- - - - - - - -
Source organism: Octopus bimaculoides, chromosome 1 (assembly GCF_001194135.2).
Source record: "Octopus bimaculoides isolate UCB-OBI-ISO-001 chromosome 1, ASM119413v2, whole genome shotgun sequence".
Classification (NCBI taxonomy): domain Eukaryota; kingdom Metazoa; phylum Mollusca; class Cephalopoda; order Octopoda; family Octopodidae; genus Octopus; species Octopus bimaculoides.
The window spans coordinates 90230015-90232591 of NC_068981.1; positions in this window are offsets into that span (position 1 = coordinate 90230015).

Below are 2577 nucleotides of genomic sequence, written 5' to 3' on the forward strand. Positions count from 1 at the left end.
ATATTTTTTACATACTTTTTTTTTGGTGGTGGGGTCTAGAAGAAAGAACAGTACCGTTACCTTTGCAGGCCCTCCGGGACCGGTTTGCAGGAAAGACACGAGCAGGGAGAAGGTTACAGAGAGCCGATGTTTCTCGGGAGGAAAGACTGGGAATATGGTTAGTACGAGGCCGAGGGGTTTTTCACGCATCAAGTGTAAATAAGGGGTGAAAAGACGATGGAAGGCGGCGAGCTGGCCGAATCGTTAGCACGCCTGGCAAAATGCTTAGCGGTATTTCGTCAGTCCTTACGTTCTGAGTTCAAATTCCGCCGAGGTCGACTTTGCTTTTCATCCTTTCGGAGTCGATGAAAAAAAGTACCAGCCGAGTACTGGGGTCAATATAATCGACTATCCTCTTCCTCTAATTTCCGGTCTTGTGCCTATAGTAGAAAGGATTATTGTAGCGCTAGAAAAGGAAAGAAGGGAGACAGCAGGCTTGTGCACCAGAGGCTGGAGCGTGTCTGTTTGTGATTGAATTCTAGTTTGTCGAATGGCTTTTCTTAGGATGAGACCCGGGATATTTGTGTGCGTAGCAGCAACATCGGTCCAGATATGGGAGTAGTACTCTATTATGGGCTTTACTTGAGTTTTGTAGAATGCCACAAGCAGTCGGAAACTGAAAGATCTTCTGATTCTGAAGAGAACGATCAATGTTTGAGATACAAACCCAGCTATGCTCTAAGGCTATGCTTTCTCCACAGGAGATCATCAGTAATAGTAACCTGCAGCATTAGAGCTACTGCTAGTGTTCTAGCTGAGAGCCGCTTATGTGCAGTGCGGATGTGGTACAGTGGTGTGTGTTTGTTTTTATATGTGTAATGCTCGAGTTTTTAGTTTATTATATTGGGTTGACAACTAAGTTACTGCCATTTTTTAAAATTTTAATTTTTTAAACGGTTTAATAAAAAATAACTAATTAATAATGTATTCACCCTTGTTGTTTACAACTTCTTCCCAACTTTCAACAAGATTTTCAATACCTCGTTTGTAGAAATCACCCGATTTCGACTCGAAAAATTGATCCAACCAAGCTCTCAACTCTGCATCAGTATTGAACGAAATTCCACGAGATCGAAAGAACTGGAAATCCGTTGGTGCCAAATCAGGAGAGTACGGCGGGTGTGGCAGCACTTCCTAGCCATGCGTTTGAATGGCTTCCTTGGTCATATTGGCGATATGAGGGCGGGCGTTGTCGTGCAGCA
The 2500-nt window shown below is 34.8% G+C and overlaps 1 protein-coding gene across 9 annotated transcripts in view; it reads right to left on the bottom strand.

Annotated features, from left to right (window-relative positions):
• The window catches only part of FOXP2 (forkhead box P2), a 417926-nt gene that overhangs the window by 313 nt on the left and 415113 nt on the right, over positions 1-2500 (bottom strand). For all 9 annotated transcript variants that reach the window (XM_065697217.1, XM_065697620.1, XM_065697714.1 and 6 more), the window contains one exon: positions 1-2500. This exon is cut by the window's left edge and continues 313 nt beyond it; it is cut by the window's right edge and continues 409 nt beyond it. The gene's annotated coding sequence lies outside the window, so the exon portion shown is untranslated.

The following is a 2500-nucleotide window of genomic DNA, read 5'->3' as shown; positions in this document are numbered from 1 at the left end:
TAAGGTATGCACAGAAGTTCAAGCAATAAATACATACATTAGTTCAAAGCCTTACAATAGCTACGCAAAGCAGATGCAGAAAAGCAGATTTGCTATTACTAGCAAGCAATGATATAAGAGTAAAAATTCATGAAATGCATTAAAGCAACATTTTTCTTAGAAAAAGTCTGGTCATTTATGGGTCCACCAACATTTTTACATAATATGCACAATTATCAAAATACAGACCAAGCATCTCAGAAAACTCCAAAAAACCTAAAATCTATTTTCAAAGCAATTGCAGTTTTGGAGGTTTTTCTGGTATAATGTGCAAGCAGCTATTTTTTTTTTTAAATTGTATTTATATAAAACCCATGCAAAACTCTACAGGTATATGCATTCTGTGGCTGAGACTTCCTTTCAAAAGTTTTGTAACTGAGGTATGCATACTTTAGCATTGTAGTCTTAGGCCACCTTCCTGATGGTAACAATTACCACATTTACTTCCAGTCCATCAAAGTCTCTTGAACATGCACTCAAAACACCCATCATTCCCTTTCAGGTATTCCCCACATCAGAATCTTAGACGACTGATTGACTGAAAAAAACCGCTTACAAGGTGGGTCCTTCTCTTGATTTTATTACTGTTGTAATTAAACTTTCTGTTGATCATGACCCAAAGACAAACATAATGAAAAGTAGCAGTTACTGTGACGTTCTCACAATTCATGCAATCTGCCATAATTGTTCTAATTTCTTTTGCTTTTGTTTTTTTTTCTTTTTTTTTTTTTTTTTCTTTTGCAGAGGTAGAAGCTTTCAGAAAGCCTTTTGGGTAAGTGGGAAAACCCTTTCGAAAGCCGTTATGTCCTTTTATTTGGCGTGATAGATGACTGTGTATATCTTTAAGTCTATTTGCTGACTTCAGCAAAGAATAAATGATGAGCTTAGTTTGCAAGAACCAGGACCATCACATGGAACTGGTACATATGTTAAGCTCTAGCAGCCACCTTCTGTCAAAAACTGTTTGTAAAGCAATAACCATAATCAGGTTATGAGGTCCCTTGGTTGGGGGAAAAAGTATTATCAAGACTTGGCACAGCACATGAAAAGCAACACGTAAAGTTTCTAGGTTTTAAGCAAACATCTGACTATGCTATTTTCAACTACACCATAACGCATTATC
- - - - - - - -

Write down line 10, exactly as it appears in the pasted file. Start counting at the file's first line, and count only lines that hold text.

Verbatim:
The following is a 2500-nucleotide window of genomic DNA, read 5'->3' as shown; positions in this document are numbered from 1 at the left end: